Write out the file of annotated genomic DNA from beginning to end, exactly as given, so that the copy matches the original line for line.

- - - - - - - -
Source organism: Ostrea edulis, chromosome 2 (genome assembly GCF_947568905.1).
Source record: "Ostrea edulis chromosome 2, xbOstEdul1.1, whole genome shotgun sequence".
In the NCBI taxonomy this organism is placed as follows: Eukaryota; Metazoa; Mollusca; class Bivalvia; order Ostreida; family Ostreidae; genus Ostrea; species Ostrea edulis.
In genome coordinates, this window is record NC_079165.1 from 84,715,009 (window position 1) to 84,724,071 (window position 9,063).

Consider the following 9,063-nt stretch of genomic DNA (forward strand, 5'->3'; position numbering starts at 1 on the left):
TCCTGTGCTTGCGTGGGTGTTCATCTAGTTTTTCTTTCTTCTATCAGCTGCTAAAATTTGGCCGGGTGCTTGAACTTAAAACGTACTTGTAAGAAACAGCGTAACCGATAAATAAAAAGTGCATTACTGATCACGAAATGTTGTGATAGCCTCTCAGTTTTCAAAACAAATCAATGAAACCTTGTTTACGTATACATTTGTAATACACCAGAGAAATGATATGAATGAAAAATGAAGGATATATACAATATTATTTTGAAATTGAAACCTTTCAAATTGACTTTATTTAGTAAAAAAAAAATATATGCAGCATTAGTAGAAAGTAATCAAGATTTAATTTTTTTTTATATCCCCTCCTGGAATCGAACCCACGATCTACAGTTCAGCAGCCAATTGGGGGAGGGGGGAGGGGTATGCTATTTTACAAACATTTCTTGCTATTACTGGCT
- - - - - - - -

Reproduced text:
Source organism: Ostrea edulis, chromosome 2 (genome assembly GCF_947568905.1).
Source record: "Ostrea edulis chromosome 2, xbOstEdul1.1, whole genome shotgun sequence".
In the NCBI taxonomy this organism is placed as follows: Eukaryota; Metazoa; Mollusca; class Bivalvia; order Ostreida; family Ostreidae; genus Ostrea; species Ostrea edulis.
In genome coordinates, this window is record NC_079165.1 from 84,715,009 (window position 1) to 84,724,071 (window position 9,063).

Consider the following 9,063-nt stretch of genomic DNA (forward strand, 5'->3'; position numbering starts at 1 on the left):
TCCTGTGCTTGCGTGGGTGTTCATCTAGTTTTTCTTTCTTCTATCAGCTGCTAAAATTTGGCCGGGTGCTTGAACTTAAAACGTACTTGTAAGAAACAGCGTAACCGATAAATAAAAAGTGCATTACTGATCACGAAATGTTGTGATAGCCTCTCAGTTTTCAAAACAAATCAATGAAACCTTGTTTACGTATACATTTGTAATACACCAGAGAAATGATATGAATGAAAAATGAAGGATATATACAATATTATTTTGAAATTGAAACCTTTCAAATTGACTTTATTTAGTAAAAAAAAAATATATGCAGCATTAGTAGAAAGTAATCAAGATTTAATTTTTTTTTATATCCCCTCCTGGAATCGAACCCACGATCTACAGTTCAGCAGCCAATTGGGGGAGGGGGGAGGGGTATGCTATTTTACAAACATTTCTTGCTATTACTGGCT